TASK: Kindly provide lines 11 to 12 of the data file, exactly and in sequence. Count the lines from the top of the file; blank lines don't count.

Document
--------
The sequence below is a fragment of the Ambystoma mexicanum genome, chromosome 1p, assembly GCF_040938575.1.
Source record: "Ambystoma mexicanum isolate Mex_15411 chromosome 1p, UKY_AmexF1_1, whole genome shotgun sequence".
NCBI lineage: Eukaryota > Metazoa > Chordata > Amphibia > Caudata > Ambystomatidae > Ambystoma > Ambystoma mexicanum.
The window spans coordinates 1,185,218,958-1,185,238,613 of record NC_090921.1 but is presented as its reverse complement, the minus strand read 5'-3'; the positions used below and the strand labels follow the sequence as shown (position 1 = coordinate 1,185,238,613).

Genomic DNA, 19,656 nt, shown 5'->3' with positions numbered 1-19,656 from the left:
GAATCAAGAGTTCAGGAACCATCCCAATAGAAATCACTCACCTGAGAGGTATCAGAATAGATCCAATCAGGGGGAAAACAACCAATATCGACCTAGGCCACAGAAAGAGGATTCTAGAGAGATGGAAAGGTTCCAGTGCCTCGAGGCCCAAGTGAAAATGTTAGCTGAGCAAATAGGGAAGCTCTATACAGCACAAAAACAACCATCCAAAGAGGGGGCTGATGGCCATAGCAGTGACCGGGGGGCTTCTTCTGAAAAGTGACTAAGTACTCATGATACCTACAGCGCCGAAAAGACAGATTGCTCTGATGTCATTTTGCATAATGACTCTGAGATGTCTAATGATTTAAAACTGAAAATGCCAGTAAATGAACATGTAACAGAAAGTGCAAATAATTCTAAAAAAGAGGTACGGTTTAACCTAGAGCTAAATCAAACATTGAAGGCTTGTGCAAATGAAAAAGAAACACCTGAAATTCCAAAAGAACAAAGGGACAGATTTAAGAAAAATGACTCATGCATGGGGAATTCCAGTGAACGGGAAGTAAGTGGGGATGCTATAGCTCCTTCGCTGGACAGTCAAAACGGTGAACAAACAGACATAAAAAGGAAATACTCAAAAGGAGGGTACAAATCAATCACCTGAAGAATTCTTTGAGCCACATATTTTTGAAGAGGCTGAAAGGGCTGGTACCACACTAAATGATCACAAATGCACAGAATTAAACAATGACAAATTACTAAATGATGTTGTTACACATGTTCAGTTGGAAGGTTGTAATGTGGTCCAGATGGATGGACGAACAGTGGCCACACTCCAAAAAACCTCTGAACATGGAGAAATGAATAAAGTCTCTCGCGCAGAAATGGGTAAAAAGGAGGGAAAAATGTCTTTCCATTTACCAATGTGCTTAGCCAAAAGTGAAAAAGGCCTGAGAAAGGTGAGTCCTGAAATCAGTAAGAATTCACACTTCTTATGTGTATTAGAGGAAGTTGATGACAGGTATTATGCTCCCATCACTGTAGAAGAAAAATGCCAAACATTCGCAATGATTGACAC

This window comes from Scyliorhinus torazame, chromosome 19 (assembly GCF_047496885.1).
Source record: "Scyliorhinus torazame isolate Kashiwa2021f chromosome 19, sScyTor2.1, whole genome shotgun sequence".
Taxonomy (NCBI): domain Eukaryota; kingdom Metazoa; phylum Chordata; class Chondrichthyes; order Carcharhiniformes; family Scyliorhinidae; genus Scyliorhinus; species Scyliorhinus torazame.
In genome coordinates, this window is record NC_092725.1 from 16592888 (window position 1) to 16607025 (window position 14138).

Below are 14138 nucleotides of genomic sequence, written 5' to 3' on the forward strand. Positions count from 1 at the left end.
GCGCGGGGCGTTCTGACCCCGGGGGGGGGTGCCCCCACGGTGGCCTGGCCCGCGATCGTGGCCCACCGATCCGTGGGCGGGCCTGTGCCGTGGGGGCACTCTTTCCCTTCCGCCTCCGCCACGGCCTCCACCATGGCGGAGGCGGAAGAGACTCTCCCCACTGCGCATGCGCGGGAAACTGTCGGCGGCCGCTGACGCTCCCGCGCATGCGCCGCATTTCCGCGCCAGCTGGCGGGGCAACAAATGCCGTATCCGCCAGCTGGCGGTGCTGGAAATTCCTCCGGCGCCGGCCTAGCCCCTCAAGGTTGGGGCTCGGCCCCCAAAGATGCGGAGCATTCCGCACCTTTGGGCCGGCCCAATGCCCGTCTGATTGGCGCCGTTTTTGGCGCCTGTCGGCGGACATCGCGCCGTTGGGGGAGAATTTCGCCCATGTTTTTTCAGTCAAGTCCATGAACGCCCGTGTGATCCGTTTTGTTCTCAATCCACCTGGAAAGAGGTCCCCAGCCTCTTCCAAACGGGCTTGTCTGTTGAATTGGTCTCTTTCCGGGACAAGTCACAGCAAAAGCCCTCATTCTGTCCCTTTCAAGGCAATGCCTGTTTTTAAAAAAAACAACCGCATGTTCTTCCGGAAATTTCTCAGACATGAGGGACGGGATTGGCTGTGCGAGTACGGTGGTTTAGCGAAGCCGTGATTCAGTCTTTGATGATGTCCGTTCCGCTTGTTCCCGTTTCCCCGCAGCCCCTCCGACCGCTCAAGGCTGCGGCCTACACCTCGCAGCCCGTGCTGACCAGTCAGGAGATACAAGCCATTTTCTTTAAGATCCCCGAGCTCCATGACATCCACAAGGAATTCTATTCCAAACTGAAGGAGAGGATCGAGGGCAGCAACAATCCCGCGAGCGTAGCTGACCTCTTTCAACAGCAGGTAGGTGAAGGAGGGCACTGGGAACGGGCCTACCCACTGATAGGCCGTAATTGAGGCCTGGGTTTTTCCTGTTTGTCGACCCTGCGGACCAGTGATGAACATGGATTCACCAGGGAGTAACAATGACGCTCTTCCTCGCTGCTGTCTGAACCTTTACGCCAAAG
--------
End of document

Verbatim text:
Below are 14138 nucleotides of genomic sequence, written 5' to 3' on the forward strand. Positions count from 1 at the left end.
GCGCGGGGCGTTCTGACCCCGGGGGGGGGTGCCCCCACGGTGGCCTGGCCCGCGATCGTGGCCCACCGATCCGTGGGCGGGCCTGTGCCGTGGGGGCACTCTTTCCCTTCCGCCTCCGCCACGGCCTCCACCATGGCGGAGGCGGAAGAGACTCTCCCCACTGCGCATGCGCGGGAAACTGTCGGCGGCCGCTGACGCTCCCGCGCATGCGCCGCATTTCCGCGCCAGCTGGCGGGGCAACAAATGCCGTATCCGCCAGCTGGCGGTGCTGGAAATTCCTCCGGCGCCGGCCTAGCCCCTCAAGGTTGGGGCTCGGCCCCCAAAGATGCGGAGCATTCCGCACCTTTGGGCCGGCCCAATGCCCGTCTGATTGGCGCCGTTTTTGGCGCCTGTCGGCGGACATCGCGCCGTTGGGGGAGAATTTCGCCCATGTTTTTTCAGTCAAGTCCATGAACGCCCGTGTGATCCGTTTTGTTCTCAATCCACCTGGAAAGAGGTCCCCAGCCTCTTCCAAACGGGCTTGTCTGTTGAATTGGTCTCTTTCCGGGACAAGTCACAGCAAAAGCCCTCATTCTGTCCCTTTCAAGGCAATGCCTGTTTTTAAAAAAAACAACCGCATGTTCTTCCGGAAATTTCTCAGACATGAGGGACGGGATTGGCTGTGCGAGTACGGTGGTTTAGCGAAGCCGTGATTCAGTCTTTGATGATGTCCGTTCCGCTTGTTCCCGTTTCCCCGCAGCCCCTCCGACCGCTCAAGGCTGCGGCCTACACCTCGCAGCCCGTGCTGACCAGTCAGGAGATACAAGCCATTTTCTTTAAGATCCCCGAGCTCCATGACATCCACAAGGAATTCTATTCCAAACTGAAGGAGAGGATCGAGGGCAGCAACAATCCCGCGAGCGTAGCTGACCTCTTTCAACAGCAGGTAGGTGAAGGAGGGCACTGGGAACGGGCCTACCCACTGATAGGCCGTAATTGAGGCCTGGGTTTTTCCTGTTTGTCGACCCTGCGGACCAGTGATGAACATGGATTCACCAGGGAGTAACAATGACGCTCTTCCTCGCTGCTGTCTGAACCTTTACGCCAAAG